Midway through 2022, India sent a “technical team” to the Afghan capital to reestablish diplomatic ties.

India has supplied 500,000 doses of the Covid vaccination to Afghanistan as part of humanitarian help for the country’s citizens, even after the Taliban took power in January 2022. Subsequently, India sent 50 trucks to Afghanistan with 2500 MT of wheat as humanitarian help. 27 tonnes of essential relief supplies were then delivered to the Afghan people in the wake of the 5.9-magnitude earthquake. India pledged to provide Afghanistan with development assistance worth Rs 200 crores in February 2023.India declared in March 2023 that it would use Iran’s Chabahar Port to transport 20,000 tonnes of wheat to Afghanistan.

Approximately 14,000 Afghan students were enrolled at Indian universities as of 2023, receiving financial aid from organizations such as the Indian Council for Cultural Relations (ICCR).

India recently participated in a meeting of diplomatic representatives from ten countries as part of the Regional Cooperation Initiative, which was called by the Taliban administration in Kabul. This indicates that the two sides are becoming more engaged, which is surprising considering that New Delhi does not formally recognize the regime. Sher Mohammad Abbas Stanikzai, who has ties to India and is familiar with Indian ethos and culture, started it. He would be aware of New Delhi’s role in Afghanistan’s development and that India has no territorial aspirations.

3. Significance of Afghanistan

3.1 United States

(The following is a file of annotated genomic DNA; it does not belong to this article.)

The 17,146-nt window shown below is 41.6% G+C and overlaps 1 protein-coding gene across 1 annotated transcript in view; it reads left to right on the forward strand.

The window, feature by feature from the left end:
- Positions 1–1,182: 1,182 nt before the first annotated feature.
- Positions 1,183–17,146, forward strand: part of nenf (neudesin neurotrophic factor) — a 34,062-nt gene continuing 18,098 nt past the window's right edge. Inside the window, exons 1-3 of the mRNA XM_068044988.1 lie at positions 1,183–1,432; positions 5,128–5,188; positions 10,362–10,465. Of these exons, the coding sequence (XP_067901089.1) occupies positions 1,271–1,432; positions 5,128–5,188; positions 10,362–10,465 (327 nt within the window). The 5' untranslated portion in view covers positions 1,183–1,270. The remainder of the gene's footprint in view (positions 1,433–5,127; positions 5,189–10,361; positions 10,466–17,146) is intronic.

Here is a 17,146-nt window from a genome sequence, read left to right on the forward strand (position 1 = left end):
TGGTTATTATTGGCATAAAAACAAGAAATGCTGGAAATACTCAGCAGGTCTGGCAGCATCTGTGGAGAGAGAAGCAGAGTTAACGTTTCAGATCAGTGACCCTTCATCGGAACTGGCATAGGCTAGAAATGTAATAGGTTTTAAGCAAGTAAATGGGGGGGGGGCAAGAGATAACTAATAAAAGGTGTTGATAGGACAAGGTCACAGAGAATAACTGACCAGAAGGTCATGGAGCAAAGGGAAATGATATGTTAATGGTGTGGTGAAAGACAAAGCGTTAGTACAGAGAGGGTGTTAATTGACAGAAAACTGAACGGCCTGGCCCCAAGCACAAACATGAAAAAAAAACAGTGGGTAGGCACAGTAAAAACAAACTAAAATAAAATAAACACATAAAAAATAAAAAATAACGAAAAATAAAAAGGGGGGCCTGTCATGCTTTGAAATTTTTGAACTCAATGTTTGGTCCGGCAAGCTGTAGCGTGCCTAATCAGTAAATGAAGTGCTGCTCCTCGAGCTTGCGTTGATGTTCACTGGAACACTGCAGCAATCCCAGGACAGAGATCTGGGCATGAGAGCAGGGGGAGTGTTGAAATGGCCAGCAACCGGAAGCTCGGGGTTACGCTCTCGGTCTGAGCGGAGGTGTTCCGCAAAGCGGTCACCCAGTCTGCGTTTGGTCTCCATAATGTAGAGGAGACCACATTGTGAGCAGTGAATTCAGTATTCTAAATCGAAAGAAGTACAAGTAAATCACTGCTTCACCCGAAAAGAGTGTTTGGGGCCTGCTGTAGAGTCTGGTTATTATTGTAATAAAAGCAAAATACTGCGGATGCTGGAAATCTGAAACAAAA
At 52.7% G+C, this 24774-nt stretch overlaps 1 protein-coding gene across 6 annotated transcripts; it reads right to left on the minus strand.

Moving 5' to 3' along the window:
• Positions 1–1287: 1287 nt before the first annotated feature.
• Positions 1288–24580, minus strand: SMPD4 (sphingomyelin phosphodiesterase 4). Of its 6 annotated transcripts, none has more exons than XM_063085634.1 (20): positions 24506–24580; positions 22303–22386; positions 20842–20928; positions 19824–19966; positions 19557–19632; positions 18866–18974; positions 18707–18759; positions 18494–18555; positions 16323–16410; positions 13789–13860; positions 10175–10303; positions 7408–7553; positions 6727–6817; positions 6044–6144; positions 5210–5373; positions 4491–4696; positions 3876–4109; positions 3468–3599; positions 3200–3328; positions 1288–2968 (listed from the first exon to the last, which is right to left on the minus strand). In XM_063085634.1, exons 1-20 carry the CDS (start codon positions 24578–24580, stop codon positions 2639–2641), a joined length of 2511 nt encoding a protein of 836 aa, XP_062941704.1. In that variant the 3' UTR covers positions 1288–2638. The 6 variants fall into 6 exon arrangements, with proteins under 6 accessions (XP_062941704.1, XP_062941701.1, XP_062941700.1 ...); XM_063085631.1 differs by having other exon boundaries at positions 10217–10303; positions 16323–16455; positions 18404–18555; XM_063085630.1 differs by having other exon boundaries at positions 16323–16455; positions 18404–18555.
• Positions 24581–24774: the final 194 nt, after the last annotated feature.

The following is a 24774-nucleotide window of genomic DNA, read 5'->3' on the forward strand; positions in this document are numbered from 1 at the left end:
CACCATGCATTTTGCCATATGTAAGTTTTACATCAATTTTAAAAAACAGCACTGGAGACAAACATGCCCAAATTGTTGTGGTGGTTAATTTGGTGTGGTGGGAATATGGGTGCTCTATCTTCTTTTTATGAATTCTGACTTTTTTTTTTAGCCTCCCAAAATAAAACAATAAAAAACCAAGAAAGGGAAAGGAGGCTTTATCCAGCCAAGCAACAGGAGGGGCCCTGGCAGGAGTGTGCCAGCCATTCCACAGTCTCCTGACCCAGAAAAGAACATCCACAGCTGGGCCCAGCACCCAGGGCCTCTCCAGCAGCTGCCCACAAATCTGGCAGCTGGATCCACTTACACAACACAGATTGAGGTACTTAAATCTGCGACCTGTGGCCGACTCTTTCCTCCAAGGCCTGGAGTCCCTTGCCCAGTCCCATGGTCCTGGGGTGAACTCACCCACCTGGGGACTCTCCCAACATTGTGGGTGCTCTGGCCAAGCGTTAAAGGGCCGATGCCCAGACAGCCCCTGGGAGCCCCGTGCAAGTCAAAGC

The aim of USA in Afghanistan is to contain the rise of China and resurgence of Russia. Afghanistan shares border with Iran, which has an antagonistic relation with the USA. Iran also holds potential to emerge as a regional hegemon. Hence the stakes of USA are larger in Afghanistan. The other motives of USA are the mineral wealth and the opium trade. As different reports suggest that when Taliban was ruling in Afghanistan, the production of opium declined to negligible. It surged again, however, when the US was present in Afghanistan. Recently, with America first policy, USA has withdrawn from Afghanistan, allowing Taliban to capture the power. It appears that USA’s role as a global policeman is on decline. 

3.2 Russia

Afghanistan has border with Central Asia. Central Asia is a soft belly of Russia. From Central Asia, non-state actors can provoke insurgency in Russia’s Caucasus region. Currently Russia has monopoly over the transit of oil and gas from Central Asia to Europe. Hence Russia wants any government in Afghanistan which is not pro-USA.

3.3 China

USA has contained China on the eastern side. The only option for China to expand with least resistance is Eurasia. China’s Xinjiang region is affected by Uighur militants. China does not want Afghanistan to become the support base for Uighur militants. China was never in favour of US presence in Afghanistan since it kept the militancy alive. China wants a malleable government in Afghanistan, which will not obstruct its OBOR project.

3.4 Iran

Iran is dominated by Shias whereas Afghanistan is dominated by Sunnis. Iran does not want any govt. in Afghanistan which is tilted towards Saudi Arabia. It also does not want any Sunni Orthodox faction to be in power. It also does not want the presence of USA.